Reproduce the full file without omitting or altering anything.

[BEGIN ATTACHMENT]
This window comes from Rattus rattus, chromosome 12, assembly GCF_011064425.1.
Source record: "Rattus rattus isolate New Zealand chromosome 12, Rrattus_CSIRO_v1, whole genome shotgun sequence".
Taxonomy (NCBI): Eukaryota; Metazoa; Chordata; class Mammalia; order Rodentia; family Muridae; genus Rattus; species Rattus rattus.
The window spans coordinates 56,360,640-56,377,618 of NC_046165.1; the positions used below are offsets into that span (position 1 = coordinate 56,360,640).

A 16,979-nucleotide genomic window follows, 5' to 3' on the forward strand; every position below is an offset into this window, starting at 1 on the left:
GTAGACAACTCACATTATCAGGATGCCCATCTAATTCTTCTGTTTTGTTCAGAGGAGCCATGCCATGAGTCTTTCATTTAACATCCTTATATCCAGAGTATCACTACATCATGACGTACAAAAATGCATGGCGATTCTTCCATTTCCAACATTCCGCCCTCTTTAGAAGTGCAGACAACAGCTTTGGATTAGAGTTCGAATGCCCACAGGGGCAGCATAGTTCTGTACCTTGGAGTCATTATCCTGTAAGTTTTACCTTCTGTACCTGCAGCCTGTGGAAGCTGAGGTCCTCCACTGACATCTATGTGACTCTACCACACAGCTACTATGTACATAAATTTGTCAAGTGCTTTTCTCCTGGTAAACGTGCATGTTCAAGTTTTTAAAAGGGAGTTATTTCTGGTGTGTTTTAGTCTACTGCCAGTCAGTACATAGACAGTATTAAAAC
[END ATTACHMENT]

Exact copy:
This window comes from Rattus rattus, chromosome 12, assembly GCF_011064425.1.
Source record: "Rattus rattus isolate New Zealand chromosome 12, Rrattus_CSIRO_v1, whole genome shotgun sequence".
Taxonomy (NCBI): Eukaryota; Metazoa; Chordata; class Mammalia; order Rodentia; family Muridae; genus Rattus; species Rattus rattus.
The window spans coordinates 56,360,640-56,377,618 of NC_046165.1; the positions used below are offsets into that span (position 1 = coordinate 56,360,640).

A 16,979-nucleotide genomic window follows, 5' to 3' on the forward strand; every position below is an offset into this window, starting at 1 on the left:
GTAGACAACTCACATTATCAGGATGCCCATCTAATTCTTCTGTTTTGTTCAGAGGAGCCATGCCATGAGTCTTTCATTTAACATCCTTATATCCAGAGTATCACTACATCATGACGTACAAAAATGCATGGCGATTCTTCCATTTCCAACATTCCGCCCTCTTTAGAAGTGCAGACAACAGCTTTGGATTAGAGTTCGAATGCCCACAGGGGCAGCATAGTTCTGTACCTTGGAGTCATTATCCTGTAAGTTTTACCTTCTGTACCTGCAGCCTGTGGAAGCTGAGGTCCTCCACTGACATCTATGTGACTCTACCACACAGCTACTATGTACATAAATTTGTCAAGTGCTTTTCTCCTGGTAAACGTGCATGTTCAAGTTTTTAAAAGGGAGTTATTTCTGGTGTGTTTTAGTCTACTGCCAGTCAGTACATAGACAGTATTAAAAC